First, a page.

December 13, 2007.
DECISION, ORDER AND JUDGMENT
In this Article 78 proceeding, petitioner, a rent stabilized tenant, challenges a February 21, 2007 determination of respondent Division of Housing and Community Renewal ("Determination"), which denied the tenant's Petition for Administrative Review ("PAR"). The Determination adhered to the June 21, 2006 determination of the Rent Administrator ("RA Decision"), which denied petitioner's rent overcharge complaint. Petitioner filed the overcharge complaint on July 19, 2005.
Petitioner entered into possession of apartment 7 ("Apartment") in the building located at 151 Ludlow Street, New York, NY ("Building"), under a one-year lease commencing April 1, 2004 at a monthly rental of $1, 450.00. Ownership of the Building was transferred to the current owner, Intervening-Respondent, 150 Owners Corp., in October of 2004. Petitioner's rent was increased to $1,500.75 upon the expiration of her initial lease.
The current owner admits that the prior owner of the Building "failed to file registrations for several years." When the current owner bought the Building, the last registration statement for the Apartment, which was filed in 1999 ("1999 Registration"), contained a legal regulated rent of $578.96 and listed the Apartment as rent stabilized. Administrative Return A-8, Exh. B. Subsequently, the current owner filed annual registrations for the years 2001 through 2005.
The tenants in occupancy of the Apartment immediately preceding petitioner, were Tracy Hartman and John Bozak. They lived in the Apartment from April 2000 through March 2004. Their initial monthly rent was $1,450.00. According to Mr. Bozak's affidavit, which was submitted to the Rent Administrator, the prior owner did not give him a rent stabilized lease rider, never provided him with annual registration statements and did not explain how their initial monthly rent was calculated. Administrative Return A-22, Exh. E. An affidavit submitted by Ms. Hartman confirmed that the rent for the Apartment was $1,450 during her tenancy. Administrative Return A-19, Exh. B.
The Determination and the RA Decision were based strictly upon the 2001 registration statement. The Determination cited § 2526.1(a)(2) of the Rent Stabilization Code, which provides as follows:
. . . no determination of an overcharge and no award or calculation of an award of the amount of an overcharge may be based upon an overcharge having occurred more than four years before the complaint is filed; additionally: . . .
(ii) the rental history of the housing accommodation prior to the four-year period preceding the filing of a complaint pursuant to this section, and section 2522.3 of this Title, shall not be examined.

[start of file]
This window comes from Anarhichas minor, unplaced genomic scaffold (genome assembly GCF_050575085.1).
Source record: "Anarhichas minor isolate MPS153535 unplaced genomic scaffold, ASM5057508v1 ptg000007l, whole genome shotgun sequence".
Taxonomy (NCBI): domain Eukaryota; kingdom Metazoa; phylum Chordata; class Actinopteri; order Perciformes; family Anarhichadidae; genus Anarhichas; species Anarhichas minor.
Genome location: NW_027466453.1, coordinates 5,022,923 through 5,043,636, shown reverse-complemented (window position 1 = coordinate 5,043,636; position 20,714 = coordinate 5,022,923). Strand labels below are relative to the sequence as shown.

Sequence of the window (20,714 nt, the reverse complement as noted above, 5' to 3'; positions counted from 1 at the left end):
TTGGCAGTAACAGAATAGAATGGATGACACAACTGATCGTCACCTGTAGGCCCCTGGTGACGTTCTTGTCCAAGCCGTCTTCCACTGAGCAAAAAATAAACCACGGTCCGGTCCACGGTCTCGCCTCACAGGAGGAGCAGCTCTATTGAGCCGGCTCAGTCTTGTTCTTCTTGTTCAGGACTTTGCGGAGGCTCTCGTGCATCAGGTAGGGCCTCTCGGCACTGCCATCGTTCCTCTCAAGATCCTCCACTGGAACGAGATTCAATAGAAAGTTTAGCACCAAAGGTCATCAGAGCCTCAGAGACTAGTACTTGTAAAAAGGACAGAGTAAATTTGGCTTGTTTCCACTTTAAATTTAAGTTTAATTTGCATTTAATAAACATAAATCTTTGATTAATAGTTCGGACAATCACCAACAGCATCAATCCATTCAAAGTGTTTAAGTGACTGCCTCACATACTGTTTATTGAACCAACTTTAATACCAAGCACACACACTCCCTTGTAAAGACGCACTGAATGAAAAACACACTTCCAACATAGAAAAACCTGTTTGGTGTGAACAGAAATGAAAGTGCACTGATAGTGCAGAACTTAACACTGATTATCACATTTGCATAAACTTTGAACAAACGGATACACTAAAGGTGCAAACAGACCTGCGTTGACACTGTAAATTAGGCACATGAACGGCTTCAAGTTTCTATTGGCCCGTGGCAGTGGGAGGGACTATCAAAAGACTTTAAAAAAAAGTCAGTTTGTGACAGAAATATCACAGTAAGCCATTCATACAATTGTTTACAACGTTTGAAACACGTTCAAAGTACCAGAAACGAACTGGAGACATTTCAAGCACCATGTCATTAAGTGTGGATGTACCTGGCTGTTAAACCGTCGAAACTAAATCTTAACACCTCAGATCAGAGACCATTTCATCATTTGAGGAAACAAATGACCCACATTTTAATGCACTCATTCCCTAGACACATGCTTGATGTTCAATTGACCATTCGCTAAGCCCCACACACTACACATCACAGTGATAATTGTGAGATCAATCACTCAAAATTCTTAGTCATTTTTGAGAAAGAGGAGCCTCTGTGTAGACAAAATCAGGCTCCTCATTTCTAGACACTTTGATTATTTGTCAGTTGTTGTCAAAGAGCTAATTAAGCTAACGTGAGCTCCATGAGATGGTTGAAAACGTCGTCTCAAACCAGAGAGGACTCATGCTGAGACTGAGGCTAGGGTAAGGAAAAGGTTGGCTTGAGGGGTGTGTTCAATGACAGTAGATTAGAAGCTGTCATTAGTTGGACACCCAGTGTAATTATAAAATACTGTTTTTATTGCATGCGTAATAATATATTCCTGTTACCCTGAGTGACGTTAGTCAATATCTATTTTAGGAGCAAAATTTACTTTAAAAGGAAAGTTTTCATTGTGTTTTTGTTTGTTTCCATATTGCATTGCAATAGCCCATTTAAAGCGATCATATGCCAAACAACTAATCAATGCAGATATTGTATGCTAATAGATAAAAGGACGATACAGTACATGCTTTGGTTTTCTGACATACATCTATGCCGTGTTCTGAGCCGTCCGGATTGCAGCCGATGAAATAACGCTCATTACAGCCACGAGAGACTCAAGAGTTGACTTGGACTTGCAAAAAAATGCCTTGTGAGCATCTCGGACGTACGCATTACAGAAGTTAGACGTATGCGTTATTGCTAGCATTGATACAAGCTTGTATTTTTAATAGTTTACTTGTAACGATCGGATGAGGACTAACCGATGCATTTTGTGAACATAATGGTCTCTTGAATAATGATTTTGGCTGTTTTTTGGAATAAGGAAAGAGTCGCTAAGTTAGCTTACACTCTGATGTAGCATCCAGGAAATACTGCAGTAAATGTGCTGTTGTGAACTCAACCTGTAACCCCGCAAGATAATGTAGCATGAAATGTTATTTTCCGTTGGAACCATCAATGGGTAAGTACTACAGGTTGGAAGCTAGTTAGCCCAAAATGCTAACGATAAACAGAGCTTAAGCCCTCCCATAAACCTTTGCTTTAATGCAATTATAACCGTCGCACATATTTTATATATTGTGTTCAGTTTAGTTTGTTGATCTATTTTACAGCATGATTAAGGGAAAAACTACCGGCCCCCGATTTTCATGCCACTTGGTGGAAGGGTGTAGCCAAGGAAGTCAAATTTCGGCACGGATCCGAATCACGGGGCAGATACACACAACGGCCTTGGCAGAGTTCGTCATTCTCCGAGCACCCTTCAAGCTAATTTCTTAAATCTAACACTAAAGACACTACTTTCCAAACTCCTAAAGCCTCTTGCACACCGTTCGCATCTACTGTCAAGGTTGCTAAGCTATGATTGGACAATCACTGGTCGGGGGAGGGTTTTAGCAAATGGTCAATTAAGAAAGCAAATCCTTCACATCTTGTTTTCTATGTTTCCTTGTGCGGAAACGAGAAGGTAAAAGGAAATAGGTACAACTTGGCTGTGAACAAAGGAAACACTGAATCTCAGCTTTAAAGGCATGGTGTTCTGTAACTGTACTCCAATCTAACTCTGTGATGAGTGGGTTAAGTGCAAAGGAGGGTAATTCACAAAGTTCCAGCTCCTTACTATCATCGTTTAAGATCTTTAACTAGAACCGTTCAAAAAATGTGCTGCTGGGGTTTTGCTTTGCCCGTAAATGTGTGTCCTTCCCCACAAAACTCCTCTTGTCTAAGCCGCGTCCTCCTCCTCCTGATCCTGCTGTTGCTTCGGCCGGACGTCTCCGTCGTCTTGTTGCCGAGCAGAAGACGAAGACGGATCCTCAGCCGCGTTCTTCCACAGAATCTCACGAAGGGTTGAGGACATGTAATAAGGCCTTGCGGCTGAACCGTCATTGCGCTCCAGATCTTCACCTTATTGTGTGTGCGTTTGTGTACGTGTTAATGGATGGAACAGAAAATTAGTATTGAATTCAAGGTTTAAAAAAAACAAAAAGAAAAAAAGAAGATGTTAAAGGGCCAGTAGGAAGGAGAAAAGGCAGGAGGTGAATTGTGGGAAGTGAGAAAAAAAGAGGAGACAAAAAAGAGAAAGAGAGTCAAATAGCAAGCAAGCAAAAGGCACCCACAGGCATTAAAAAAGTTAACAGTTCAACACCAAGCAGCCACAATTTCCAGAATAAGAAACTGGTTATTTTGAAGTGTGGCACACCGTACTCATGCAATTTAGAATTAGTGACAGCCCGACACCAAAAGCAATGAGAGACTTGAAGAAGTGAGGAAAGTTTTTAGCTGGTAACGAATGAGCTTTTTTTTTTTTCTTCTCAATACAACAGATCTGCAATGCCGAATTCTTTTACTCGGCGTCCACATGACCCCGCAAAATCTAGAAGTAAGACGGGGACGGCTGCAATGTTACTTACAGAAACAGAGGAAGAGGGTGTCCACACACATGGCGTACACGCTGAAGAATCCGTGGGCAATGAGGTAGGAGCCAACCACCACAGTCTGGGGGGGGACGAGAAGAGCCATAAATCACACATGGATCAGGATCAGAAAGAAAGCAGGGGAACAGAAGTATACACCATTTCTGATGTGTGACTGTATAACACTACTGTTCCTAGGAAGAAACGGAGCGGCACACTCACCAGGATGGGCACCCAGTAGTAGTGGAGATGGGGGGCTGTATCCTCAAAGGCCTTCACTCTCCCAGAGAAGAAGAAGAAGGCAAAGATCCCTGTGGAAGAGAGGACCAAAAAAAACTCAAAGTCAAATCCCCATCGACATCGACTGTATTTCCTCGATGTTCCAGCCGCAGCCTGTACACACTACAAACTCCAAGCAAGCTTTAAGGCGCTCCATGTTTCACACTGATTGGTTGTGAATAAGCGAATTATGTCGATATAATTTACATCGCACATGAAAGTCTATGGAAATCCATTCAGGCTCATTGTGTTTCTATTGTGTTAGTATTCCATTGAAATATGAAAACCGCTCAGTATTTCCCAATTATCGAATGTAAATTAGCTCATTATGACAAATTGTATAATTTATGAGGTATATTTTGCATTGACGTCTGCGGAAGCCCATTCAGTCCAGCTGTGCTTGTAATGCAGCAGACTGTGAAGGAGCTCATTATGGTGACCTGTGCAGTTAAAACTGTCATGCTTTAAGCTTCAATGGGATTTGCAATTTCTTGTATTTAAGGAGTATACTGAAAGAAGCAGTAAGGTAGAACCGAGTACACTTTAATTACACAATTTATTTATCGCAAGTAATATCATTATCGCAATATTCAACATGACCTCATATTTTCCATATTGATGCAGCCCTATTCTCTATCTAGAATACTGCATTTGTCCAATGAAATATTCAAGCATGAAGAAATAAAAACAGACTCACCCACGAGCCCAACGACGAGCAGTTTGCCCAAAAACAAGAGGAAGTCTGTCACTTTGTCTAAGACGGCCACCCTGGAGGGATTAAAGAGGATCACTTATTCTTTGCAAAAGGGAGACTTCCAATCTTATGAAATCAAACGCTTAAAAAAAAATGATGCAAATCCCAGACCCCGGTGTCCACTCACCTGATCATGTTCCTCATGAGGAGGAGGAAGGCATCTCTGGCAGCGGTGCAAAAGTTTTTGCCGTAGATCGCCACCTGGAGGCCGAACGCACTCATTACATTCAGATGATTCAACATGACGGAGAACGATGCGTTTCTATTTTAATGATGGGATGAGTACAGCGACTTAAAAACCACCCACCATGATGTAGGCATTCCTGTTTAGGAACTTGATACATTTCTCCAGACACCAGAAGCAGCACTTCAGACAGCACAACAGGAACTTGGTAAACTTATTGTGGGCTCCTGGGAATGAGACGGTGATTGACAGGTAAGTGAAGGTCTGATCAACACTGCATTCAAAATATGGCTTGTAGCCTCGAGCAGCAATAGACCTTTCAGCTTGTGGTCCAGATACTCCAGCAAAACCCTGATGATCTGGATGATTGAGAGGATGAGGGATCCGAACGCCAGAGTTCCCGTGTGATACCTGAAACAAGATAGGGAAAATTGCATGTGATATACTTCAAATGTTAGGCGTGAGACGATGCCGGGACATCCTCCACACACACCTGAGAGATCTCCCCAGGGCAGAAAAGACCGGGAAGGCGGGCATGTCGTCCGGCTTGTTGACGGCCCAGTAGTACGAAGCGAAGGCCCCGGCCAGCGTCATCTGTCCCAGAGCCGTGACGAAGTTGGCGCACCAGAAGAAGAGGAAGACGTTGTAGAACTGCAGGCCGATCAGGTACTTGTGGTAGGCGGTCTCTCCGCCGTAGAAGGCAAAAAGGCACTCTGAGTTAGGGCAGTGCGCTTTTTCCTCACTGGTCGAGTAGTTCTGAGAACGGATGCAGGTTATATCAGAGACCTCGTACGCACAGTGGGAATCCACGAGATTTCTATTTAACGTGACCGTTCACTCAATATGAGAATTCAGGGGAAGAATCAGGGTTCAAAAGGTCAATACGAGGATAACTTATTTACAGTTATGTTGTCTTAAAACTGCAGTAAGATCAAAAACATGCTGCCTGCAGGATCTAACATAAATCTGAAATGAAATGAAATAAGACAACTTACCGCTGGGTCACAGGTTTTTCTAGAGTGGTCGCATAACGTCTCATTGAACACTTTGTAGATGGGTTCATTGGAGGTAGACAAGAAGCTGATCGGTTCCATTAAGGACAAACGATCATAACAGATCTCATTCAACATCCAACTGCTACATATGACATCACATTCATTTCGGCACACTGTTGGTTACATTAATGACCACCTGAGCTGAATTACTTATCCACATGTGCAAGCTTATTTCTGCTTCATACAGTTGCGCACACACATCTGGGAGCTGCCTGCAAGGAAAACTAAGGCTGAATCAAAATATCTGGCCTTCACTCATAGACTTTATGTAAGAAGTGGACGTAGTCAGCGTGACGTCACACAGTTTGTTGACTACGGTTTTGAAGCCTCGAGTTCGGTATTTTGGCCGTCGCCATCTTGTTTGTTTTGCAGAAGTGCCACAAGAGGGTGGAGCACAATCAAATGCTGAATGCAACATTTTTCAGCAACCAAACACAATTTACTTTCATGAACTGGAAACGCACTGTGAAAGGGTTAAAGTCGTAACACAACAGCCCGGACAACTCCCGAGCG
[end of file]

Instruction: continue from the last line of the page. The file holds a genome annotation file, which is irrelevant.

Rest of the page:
The base date in this case was July 19, 2001, four years prior to the filing of the overcharge complaint. Neither the Determination nor the RA Decision specifically rejected petitioner's claim that there was evidence of fraud. Rather, the Determination reasoned that because the prior tenants actually resided in the Apartment, there was no illusory tenancy. Hence, neither the Determination nor the RA Decision discussed whether petitioner's evidence demonstrated that the registration statement in effect on the base date was unreliable, i.e., that the rent for the Apartment increased 250% from 1999 to 2000 and that the immediately preceding tenants did not receive a rent stabilized lease rider or annual registration statements. The Determination simply calculated the rent assuming without discussion that the registration on the base date was legitimate.
In Thornton v. Baron, 5 N.Y.3d 175 (2005), the Court of Appeals held that where there are no reliable rent records, the rent must be established using the default formula — the lowest rent charged for a rent-stabilized apartment with the same number of rooms in the same building on the base date. The court in Drucker v. Mauro, 30 A.D.3d 37, 40 (1st Dept. 2006), explained the reasoning behind the Thornton holding:
a landlord who can extract an unlawful rent for a sufficiently long period of time may be able to establish the stabilized rent at the unlawful level, to the detriment of a future tenant. This is so because the courts are generally prohibited from examining the rental history of an apartment beyond a four-year period (CPLR213-a; see Thornton v Barin,. . . .) Thus, an illegal agreement can result in a future tenant having to pay more than the legal stabilized rent for a unit, a prospect which militates in favor of voiding agreements such as this in order to prevent abuse and promote enforcement of lawful regulated rents. (citations omitted)
In Drucker, the landlord and tenant had stipulated to a rent that violated the rent guidelines' allowances as part of a settlement. The tenant in Drucker had agreed to the subversion of the rent laws, and it was he, not an unsuspecting future tenant, who was claiming the overcharge. Thus, the equities in Drucker were less favorable to the landlord's position than that of respondent here.
In light of Thornton and Drucker, the Rent Administrator and DHCR should have considered the issue of whether the registration statement in effect on the base date was reliable. Where an administrative determination is made without consideration of the central issue, remand for de novo review is appropriate. Matter of Blackmer v. NYS Div. of Housing and Community Renewal, 141 A.D.2d 334 (1st Dept. 1988); Feickert v. McGoldrick, 119 N.Y.S.2d 301, 304-305 (Sup.Ct. Kings Co. 1953) (remand where determination arbitrarily failed to consider issue of whether transfer of property was made to avoid rent regulations), Accordingly, it is
ORDERED, ADJUDGED and DECREED that the petition is granted, the February 21, 2007 Determination of the DHCR is hereby vacated and the matter is remanded to DHCR for reconsideration in accordance with this decision.